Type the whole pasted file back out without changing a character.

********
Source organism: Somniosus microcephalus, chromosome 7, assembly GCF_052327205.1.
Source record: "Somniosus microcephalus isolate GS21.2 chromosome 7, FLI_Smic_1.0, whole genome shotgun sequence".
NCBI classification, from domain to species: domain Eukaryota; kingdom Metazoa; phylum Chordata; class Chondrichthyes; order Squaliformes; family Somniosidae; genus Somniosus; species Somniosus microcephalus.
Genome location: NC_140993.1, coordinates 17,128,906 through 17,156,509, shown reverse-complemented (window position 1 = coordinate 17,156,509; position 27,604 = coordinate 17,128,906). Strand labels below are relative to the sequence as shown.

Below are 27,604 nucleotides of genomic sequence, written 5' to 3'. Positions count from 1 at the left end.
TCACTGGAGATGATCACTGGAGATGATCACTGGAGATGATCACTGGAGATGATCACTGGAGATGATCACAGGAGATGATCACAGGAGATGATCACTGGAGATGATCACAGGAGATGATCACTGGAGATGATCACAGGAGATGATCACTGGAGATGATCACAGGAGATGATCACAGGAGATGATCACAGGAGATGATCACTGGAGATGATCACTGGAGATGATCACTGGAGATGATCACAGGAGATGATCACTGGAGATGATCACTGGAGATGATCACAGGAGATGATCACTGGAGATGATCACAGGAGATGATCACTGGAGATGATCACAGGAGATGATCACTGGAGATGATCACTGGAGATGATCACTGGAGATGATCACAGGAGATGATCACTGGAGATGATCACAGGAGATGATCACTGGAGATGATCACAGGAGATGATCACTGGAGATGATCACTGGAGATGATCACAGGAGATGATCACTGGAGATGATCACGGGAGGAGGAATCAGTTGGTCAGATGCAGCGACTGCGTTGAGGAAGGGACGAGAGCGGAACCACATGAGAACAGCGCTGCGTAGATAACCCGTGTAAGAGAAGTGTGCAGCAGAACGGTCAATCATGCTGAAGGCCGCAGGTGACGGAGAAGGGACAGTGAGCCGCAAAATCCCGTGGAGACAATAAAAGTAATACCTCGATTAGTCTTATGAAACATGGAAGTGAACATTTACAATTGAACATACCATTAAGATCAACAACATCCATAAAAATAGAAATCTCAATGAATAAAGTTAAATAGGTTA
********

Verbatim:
Source organism: Somniosus microcephalus, chromosome 7, assembly GCF_052327205.1.
Source record: "Somniosus microcephalus isolate GS21.2 chromosome 7, FLI_Smic_1.0, whole genome shotgun sequence".
NCBI classification, from domain to species: domain Eukaryota; kingdom Metazoa; phylum Chordata; class Chondrichthyes; order Squaliformes; family Somniosidae; genus Somniosus; species Somniosus microcephalus.
Genome location: NC_140993.1, coordinates 17,128,906 through 17,156,509, shown reverse-complemented (window position 1 = coordinate 17,156,509; position 27,604 = coordinate 17,128,906). Strand labels below are relative to the sequence as shown.

Below are 27,604 nucleotides of genomic sequence, written 5' to 3'. Positions count from 1 at the left end.
TCACTGGAGATGATCACTGGAGATGATCACTGGAGATGATCACTGGAGATGATCACTGGAGATGATCACAGGAGATGATCACAGGAGATGATCACTGGAGATGATCACAGGAGATGATCACTGGAGATGATCACAGGAGATGATCACTGGAGATGATCACAGGAGATGATCACAGGAGATGATCACAGGAGATGATCACTGGAGATGATCACTGGAGATGATCACTGGAGATGATCACAGGAGATGATCACTGGAGATGATCACTGGAGATGATCACAGGAGATGATCACTGGAGATGATCACAGGAGATGATCACTGGAGATGATCACAGGAGATGATCACTGGAGATGATCACTGGAGATGATCACTGGAGATGATCACAGGAGATGATCACTGGAGATGATCACAGGAGATGATCACTGGAGATGATCACAGGAGATGATCACTGGAGATGATCACTGGAGATGATCACAGGAGATGATCACTGGAGATGATCACGGGAGGAGGAATCAGTTGGTCAGATGCAGCGACTGCGTTGAGGAAGGGACGAGAGCGGAACCACATGAGAACAGCGCTGCGTAGATAACCCGTGTAAGAGAAGTGTGCAGCAGAACGGTCAATCATGCTGAAGGCCGCAGGTGACGGAGAAGGGACAGTGAGCCGCAAAATCCCGTGGAGACAATAAAAGTAATACCTCGATTAGTCTTATGAAACATGGAAGTGAACATTTACAATTGAACATACCATTAAGATCAACAACATCCATAAAAATAGAAATCTCAATGAATAAAGTTAAATAGGTTA